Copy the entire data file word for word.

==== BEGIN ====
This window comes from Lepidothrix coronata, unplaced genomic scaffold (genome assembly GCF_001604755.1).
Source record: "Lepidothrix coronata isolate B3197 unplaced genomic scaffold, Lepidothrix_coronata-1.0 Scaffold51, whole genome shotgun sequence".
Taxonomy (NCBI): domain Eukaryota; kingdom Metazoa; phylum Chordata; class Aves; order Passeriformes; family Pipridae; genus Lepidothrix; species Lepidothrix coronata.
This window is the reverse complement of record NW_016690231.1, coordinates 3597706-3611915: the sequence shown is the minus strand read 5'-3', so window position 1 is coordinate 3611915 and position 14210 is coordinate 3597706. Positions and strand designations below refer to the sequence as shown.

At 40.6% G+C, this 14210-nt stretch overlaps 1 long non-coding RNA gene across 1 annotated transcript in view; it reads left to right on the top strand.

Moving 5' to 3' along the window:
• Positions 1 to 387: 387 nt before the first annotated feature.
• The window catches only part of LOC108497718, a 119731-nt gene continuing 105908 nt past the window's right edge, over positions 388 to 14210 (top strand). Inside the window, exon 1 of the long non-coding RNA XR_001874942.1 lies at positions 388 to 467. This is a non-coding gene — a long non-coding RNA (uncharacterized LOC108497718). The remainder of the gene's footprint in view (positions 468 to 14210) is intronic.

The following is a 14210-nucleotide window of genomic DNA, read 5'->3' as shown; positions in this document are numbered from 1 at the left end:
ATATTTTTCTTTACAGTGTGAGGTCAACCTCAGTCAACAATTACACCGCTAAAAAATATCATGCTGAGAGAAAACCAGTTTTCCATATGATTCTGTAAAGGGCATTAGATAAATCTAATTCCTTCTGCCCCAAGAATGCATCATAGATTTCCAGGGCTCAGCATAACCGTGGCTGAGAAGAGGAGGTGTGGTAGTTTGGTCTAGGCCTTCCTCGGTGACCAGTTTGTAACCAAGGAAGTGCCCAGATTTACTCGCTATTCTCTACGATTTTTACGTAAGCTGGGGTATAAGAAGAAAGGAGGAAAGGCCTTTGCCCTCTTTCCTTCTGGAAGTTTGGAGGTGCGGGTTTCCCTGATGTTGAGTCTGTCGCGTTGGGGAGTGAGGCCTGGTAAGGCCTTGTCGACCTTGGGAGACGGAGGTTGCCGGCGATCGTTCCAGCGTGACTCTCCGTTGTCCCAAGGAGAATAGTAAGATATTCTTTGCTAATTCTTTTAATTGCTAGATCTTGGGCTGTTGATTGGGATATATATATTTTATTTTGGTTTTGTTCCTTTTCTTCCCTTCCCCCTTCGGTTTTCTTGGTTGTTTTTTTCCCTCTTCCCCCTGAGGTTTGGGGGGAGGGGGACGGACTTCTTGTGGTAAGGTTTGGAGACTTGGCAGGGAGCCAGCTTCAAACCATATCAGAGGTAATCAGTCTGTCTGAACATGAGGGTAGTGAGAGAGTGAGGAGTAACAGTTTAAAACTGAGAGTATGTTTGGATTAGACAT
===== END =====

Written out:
This window comes from Lepidothrix coronata, unplaced genomic scaffold (genome assembly GCF_001604755.1).
Source record: "Lepidothrix coronata isolate B3197 unplaced genomic scaffold, Lepidothrix_coronata-1.0 Scaffold51, whole genome shotgun sequence".
Taxonomy (NCBI): domain Eukaryota; kingdom Metazoa; phylum Chordata; class Aves; order Passeriformes; family Pipridae; genus Lepidothrix; species Lepidothrix coronata.
This window is the reverse complement of record NW_016690231.1, coordinates 3597706-3611915: the sequence shown is the minus strand read 5'-3', so window position 1 is coordinate 3611915 and position 14210 is coordinate 3597706. Positions and strand designations below refer to the sequence as shown.

At 40.6% G+C, this 14210-nt stretch overlaps 1 long non-coding RNA gene across 1 annotated transcript in view; it reads left to right on the top strand.

Moving 5' to 3' along the window:
• Positions 1 to 387: 387 nt before the first annotated feature.
• The window catches only part of LOC108497718, a 119731-nt gene continuing 105908 nt past the window's right edge, over positions 388 to 14210 (top strand). Inside the window, exon 1 of the long non-coding RNA XR_001874942.1 lies at positions 388 to 467. This is a non-coding gene — a long non-coding RNA (uncharacterized LOC108497718). The remainder of the gene's footprint in view (positions 468 to 14210) is intronic.

The following is a 14210-nucleotide window of genomic DNA, read 5'->3' as shown; positions in this document are numbered from 1 at the left end:
ATATTTTTCTTTACAGTGTGAGGTCAACCTCAGTCAACAATTACACCGCTAAAAAATATCATGCTGAGAGAAAACCAGTTTTCCATATGATTCTGTAAAGGGCATTAGATAAATCTAATTCCTTCTGCCCCAAGAATGCATCATAGATTTCCAGGGCTCAGCATAACCGTGGCTGAGAAGAGGAGGTGTGGTAGTTTGGTCTAGGCCTTCCTCGGTGACCAGTTTGTAACCAAGGAAGTGCCCAGATTTACTCGCTATTCTCTACGATTTTTACGTAAGCTGGGGTATAAGAAGAAAGGAGGAAAGGCCTTTGCCCTCTTTCCTTCTGGAAGTTTGGAGGTGCGGGTTTCCCTGATGTTGAGTCTGTCGCGTTGGGGAGTGAGGCCTGGTAAGGCCTTGTCGACCTTGGGAGACGGAGGTTGCCGGCGATCGTTCCAGCGTGACTCTCCGTTGTCCCAAGGAGAATAGTAAGATATTCTTTGCTAATTCTTTTAATTGCTAGATCTTGGGCTGTTGATTGGGATATATATATTTTATTTTGGTTTTGTTCCTTTTCTTCCCTTCCCCCTTCGGTTTTCTTGGTTGTTTTTTTCCCTCTTCCCCCTGAGGTTTGGGGGGAGGGGGACGGACTTCTTGTGGTAAGGTTTGGAGACTTGGCAGGGAGCCAGCTTCAAACCATATCAGAGGTAATCAGTCTGTCTGAACATGAGGGTAGTGAGAGAGTGAGGAGTAACAGTTTAAAACTGAGAGTATGTTTGGATTAGACAT